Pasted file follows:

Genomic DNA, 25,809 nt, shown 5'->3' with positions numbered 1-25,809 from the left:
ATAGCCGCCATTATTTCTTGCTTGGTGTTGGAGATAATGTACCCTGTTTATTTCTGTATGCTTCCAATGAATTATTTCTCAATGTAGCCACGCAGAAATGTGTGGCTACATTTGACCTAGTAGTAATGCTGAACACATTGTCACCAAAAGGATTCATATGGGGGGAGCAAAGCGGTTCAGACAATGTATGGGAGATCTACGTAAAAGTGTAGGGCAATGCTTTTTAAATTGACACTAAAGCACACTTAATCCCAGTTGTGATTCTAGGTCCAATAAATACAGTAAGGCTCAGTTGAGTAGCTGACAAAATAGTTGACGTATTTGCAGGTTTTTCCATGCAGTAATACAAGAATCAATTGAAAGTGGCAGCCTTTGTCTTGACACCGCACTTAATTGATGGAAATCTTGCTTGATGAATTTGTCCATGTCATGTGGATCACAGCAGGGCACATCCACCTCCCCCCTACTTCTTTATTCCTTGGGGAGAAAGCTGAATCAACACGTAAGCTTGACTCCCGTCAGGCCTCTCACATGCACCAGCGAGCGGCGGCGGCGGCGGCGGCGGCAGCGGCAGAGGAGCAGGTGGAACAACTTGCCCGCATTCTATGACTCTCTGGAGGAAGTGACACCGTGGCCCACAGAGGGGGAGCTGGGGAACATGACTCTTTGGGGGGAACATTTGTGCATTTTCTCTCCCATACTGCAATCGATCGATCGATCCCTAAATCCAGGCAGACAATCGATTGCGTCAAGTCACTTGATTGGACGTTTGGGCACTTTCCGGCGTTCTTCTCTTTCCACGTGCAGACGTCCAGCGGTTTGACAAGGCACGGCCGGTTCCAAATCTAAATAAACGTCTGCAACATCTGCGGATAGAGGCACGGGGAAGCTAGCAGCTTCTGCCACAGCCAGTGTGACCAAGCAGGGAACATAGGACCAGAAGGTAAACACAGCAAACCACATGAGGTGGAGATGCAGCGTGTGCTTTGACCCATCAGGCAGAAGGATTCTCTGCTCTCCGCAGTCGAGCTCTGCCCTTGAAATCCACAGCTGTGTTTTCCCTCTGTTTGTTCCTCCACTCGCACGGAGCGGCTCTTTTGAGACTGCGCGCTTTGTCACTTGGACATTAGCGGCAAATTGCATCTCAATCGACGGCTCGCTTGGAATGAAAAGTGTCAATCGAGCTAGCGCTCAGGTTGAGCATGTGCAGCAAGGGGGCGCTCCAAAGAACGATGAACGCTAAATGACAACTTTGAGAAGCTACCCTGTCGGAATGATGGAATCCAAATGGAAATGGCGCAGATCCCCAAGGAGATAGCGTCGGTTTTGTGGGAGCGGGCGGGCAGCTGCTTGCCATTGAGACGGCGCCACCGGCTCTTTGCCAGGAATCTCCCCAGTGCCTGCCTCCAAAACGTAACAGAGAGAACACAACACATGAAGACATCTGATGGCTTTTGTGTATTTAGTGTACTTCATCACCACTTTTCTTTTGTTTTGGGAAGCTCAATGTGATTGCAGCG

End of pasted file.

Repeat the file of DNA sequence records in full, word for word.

Genomic DNA, 25,809 nt, shown 5'->3' with positions numbered 1-25,809 from the left:
ATAGCCGCCATTATTTCTTGCTTGGTGTTGGAGATAATGTACCCTGTTTATTTCTGTATGCTTCCAATGAATTATTTCTCAATGTAGCCACGCAGAAATGTGTGGCTACATTTGACCTAGTAGTAATGCTGAACACATTGTCACCAAAAGGATTCATATGGGGGGAGCAAAGCGGTTCAGACAATGTATGGGAGATCTACGTAAAAGTGTAGGGCAATGCTTTTTAAATTGACACTAAAGCACACTTAATCCCAGTTGTGATTCTAGGTCCAATAAATACAGTAAGGCTCAGTTGAGTAGCTGACAAAATAGTTGACGTATTTGCAGGTTTTTCCATGCAGTAATACAAGAATCAATTGAAAGTGGCAGCCTTTGTCTTGACACCGCACTTAATTGATGGAAATCTTGCTTGATGAATTTGTCCATGTCATGTGGATCACAGCAGGGCACATCCACCTCCCCCCTACTTCTTTATTCCTTGGGGAGAAAGCTGAATCAACACGTAAGCTTGACTCCCGTCAGGCCTCTCACATGCACCAGCGAGCGGCGGCGGCGGCGGCGGCGGCAGCGGCAGAGGAGCAGGTGGAACAACTTGCCCGCATTCTATGACTCTCTGGAGGAAGTGACACCGTGGCCCACAGAGGGGGAGCTGGGGAACATGACTCTTTGGGGGGAACATTTGTGCATTTTCTCTCCCATACTGCAATCGATCGATCGATCCCTAAATCCAGGCAGACAATCGATTGCGTCAAGTCACTTGATTGGACGTTTGGGCACTTTCCGGCGTTCTTCTCTTTCCACGTGCAGACGTCCAGCGGTTTGACAAGGCACGGCCGGTTCCAAATCTAAATAAACGTCTGCAACATCTGCGGATAGAGGCACGGGGAAGCTAGCAGCTTCTGCCACAGCCAGTGTGACCAAGCAGGGAACATAGGACCAGAAGGTAAACACAGCAAACCACATGAGGTGGAGATGCAGCGTGTGCTTTGACCCATCAGGCAGAAGGATTCTCTGCTCTCCGCAGTCGAGCTCTGCCCTTGAAATCCACAGCTGTGTTTTCCCTCTGTTTGTTCCTCCACTCGCACGGAGCGGCTCTTTTGAGACTGCGCGCTTTGTCACTTGGACATTAGCGGCAAATTGCATCTCAATCGACGGCTCGCTTGGAATGAAAAGTGTCAATCGAGCTAGCGCTCAGGTTGAGCATGTGCAGCAAGGGGGCGCTCCAAAGAACGATGAACGCTAAATGACAACTTTGAGAAGCTACCCTGTCGGAATGATGGAATCCAAATGGAAATGGCGCAGATCCCCAAGGAGATAGCGTCGGTTTTGTGGGAGCGGGCGGGCAGCTGCTTGCCATTGAGACGGCGCCACCGGCTCTTTGCCAGGAATCTCCCCAGTGCCTGCCTCCAAAACGTAACAGAGAGAACACAACACATGAAGACATCTGATGGCTTTTGTGTATTTAGTGTACTTCATCACCACTTTTCTTTTGTTTTGGGAAGCTCAATGTGATTGCAGCG